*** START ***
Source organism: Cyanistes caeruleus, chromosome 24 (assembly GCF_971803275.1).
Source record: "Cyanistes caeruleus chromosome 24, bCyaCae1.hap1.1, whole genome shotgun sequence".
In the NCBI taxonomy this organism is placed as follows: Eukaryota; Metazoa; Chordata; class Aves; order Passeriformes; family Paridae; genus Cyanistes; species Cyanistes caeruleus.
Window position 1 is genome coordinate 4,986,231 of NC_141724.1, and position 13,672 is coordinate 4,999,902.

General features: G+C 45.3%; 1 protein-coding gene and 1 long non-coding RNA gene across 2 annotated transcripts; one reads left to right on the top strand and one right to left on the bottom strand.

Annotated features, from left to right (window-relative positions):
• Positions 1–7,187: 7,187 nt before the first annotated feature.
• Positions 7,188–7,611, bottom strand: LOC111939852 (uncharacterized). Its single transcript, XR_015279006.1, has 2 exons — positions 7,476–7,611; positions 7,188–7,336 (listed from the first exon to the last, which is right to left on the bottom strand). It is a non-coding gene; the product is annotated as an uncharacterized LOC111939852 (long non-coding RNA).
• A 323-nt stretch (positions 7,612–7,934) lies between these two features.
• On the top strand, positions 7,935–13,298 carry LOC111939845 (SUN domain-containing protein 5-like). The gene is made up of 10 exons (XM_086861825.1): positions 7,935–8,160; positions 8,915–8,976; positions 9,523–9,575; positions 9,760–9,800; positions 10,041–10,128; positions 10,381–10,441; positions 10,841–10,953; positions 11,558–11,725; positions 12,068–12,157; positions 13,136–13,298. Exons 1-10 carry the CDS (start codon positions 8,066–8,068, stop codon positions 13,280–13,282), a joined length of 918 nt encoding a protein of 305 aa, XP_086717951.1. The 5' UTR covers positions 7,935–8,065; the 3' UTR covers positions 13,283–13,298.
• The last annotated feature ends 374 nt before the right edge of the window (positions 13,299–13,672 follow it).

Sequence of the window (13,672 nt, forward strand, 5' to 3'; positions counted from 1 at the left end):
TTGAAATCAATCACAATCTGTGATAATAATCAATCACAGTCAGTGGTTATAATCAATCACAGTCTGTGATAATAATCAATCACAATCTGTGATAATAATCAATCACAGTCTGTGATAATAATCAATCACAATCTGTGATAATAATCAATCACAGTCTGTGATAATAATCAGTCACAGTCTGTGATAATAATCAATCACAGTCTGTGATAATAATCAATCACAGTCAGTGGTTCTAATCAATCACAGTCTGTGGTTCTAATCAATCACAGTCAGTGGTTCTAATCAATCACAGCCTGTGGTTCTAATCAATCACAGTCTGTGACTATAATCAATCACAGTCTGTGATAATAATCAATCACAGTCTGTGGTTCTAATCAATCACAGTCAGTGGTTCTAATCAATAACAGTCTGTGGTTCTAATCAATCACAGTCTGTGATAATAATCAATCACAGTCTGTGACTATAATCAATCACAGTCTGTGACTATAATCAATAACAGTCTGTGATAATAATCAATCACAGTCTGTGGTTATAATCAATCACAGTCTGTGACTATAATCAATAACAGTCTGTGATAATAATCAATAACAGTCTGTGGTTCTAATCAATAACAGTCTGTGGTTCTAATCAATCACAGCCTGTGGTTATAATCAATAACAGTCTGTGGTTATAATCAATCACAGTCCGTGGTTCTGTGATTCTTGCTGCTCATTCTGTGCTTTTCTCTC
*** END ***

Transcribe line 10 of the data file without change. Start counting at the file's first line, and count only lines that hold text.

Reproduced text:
• On the top strand, positions 7,935–13,298 carry LOC111939845 (SUN domain-containing protein 5-like). The gene is made up of 10 exons (XM_086861825.1): positions 7,935–8,160; positions 8,915–8,976; positions 9,523–9,575; positions 9,760–9,800; positions 10,041–10,128; positions 10,381–10,441; positions 10,841–10,953; positions 11,558–11,725; positions 12,068–12,157; positions 13,136–13,298. Exons 1-10 carry the CDS (start codon positions 8,066–8,068, stop codon positions 13,280–13,282), a joined length of 918 nt encoding a protein of 305 aa, XP_086717951.1. The 5' UTR covers positions 7,935–8,065; the 3' UTR covers positions 13,283–13,298.